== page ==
Riteve has 17 inspections stations across the country.

Created by law, the “Riteve” vehicular inspection promotes safer vehicles on the roads. However, there are still drivers who are intent on cheating the system and without fear of being detected, at least one driver daily submits his or her vehicle to pass the inspection using some form of deception.

Altered mufflers, brakes and tires are the leading tricks used to pass a vehicle that would not otherwise do so. Others use violence, like intimidating inspectors with a firearm in plain view or having a vicious dog in the back seat.

Last year, the Riteve inspected a total of 1.1 million vehicles. Between January  and November 2013, 203.029 vehicles failed the test with for brakes, 320.332 for poor gas emissions test and another 90.329 with tires in poor condition.

The Riteve  inspections has resulted in a improvement of the condition of the vehicular fleet. While in 2003, 71% of the vehicles failed the inspection on the first try, ten years later, in 2013, it dropped to 48%. The reasons for the improvement includes newer vehicles on the road and better maintenance by owners.

The cheaters, according to Riteve officials, don’t take into account the risk to themselves and to others with a vehicle altered to pass inspection.

Jennifer Hidalgo, press officer at Riteve, says drivers don’t realize that inspectors are trained to detect the alterations. “What people do not understand is that heir ‘macgyver’ will not work anymore with us and will end up spending more”.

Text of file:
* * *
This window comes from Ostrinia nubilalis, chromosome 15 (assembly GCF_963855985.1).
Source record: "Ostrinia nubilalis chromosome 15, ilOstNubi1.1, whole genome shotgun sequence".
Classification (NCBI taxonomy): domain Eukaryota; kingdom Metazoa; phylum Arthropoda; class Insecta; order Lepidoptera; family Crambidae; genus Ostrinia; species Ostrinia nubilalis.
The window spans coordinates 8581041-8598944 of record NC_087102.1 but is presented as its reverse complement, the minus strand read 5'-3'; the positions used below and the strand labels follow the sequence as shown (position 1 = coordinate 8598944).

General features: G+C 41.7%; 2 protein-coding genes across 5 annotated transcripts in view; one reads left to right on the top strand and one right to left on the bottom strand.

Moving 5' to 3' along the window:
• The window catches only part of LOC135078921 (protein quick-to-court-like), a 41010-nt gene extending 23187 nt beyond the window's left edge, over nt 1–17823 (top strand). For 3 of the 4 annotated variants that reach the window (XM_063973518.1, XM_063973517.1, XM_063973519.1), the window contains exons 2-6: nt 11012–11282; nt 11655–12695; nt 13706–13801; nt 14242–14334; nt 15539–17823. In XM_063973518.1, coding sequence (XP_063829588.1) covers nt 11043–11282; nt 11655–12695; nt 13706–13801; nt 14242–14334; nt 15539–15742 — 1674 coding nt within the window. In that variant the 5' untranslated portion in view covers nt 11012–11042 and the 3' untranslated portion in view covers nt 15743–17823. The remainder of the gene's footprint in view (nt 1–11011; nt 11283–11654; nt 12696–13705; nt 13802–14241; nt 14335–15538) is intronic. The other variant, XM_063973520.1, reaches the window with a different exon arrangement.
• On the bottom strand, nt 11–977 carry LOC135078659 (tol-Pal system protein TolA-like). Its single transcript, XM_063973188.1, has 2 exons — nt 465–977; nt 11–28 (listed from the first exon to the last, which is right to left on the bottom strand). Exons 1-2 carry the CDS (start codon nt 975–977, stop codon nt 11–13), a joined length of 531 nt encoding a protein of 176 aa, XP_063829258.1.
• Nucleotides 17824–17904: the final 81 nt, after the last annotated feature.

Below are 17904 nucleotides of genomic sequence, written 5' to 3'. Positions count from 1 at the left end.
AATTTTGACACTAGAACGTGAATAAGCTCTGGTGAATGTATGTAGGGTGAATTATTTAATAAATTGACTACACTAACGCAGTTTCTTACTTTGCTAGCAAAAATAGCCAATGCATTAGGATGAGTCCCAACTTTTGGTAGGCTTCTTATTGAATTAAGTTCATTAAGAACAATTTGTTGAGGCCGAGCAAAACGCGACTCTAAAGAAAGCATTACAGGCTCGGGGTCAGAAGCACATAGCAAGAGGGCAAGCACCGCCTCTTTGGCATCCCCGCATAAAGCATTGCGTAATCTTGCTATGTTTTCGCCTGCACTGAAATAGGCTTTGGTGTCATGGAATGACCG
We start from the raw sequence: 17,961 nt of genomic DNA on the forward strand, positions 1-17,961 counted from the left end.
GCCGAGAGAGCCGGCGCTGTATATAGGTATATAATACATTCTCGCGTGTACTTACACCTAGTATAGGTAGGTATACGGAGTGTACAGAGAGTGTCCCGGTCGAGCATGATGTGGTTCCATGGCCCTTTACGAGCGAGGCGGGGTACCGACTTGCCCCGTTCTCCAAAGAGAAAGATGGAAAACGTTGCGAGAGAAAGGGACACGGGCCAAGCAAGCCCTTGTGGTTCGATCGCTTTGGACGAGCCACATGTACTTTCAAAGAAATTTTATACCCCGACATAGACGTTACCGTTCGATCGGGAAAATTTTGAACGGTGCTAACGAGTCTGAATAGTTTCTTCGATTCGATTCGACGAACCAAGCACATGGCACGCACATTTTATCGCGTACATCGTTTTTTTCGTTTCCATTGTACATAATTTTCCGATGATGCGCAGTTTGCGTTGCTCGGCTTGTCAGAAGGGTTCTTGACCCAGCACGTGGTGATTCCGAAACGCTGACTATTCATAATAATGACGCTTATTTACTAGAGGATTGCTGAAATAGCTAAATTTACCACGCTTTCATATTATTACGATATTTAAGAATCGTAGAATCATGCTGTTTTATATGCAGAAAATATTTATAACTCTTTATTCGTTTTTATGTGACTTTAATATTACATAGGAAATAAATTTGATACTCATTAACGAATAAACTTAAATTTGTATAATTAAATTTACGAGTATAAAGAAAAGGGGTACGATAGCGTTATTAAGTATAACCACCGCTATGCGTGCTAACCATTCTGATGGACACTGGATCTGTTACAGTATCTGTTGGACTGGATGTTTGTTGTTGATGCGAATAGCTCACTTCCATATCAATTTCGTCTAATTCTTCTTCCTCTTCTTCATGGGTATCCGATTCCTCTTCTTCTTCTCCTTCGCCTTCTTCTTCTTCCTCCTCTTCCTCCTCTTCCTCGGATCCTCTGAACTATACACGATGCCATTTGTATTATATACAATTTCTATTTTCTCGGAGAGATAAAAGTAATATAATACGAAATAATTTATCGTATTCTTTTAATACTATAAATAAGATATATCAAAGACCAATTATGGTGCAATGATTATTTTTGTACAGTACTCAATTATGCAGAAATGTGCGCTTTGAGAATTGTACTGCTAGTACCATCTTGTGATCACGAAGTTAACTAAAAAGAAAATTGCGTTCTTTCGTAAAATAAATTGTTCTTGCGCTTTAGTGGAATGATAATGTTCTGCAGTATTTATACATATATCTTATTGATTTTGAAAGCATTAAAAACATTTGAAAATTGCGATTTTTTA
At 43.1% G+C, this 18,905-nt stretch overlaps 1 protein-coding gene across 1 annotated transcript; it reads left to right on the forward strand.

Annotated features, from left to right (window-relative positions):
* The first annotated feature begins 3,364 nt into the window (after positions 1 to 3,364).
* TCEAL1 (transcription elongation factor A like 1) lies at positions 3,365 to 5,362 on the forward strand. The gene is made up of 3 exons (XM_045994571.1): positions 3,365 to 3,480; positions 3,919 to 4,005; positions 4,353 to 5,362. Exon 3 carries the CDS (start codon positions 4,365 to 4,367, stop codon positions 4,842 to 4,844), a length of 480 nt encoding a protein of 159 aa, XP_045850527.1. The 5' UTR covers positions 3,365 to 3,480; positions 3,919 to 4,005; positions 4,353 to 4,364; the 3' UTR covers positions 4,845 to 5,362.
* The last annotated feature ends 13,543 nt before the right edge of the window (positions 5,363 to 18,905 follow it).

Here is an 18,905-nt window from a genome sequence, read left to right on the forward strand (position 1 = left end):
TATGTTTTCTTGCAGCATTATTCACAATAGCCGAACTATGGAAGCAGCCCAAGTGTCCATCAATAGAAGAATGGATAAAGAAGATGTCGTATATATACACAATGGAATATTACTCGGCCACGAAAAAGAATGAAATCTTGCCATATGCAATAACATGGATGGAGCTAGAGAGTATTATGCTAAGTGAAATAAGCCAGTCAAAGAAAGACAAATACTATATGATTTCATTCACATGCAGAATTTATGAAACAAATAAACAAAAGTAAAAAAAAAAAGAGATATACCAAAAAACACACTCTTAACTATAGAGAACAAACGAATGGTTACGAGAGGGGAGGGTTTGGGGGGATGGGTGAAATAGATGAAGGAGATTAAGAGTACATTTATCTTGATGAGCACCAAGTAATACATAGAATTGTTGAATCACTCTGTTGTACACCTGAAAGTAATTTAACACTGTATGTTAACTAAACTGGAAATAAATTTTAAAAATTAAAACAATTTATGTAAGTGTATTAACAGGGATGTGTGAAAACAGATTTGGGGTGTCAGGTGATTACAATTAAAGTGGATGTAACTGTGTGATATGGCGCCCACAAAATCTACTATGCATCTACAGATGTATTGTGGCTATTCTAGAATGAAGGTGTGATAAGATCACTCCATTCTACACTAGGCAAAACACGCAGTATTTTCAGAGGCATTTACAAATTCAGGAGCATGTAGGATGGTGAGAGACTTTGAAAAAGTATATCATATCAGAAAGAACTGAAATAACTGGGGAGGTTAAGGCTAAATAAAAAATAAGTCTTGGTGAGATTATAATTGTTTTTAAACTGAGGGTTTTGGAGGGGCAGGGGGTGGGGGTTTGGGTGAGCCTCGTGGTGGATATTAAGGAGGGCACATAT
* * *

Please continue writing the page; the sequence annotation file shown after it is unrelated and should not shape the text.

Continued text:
In Costa Rica, they call everything that is makeshift a macgyver.

The cost of the initial inspection for a light passenger is ¢9.930 colones (US$20). Re-inspection is one half of that for each submission within 30 days of the initial inspection and must be done at the initial inspection location and only the failed items are inspected. The vehicle can be re-tested an unlimited number of times (each at the half cost) during the 30 days. After that, the vehicle is subject to a complete re-inspection and a new fee.

Hidalgo says that inspectors have found excrement and animal waste inside the vehicles with the intent to avoid inspectors testing the interior items such as seat belts, horn, direction signals, window levers, etc.

Some drivers will be verbally abusive to inspectors, others threaten or become violent when an inspector detects a problem(s).

The Consejo de Seguridad Vial (Cosevi)  board last week approved regulations to with respect to the threats and weapons.  “Carrying weapons and threatening inspectors will be absolute prohibitions”, explains the deputy minister of Transport, Silvia Bolaños.

Carlos Rivas, legal director of Cosevi, says that regulations authorizes Riteve officials to refuse service in the event a driver does not meet basic rules of respect.

Another change is that is in the legislation is the requirement to present a driver’s license. Currently, the person submitting a vehicle for inspection has to only present a valid photo ID, like a cedula (Costa Rican identification) or a passport.

Source: La Nacion

The following diagram, showing the ways drivers attempt to cheat Riteve,  is by La Nacion in its Sunday edition.


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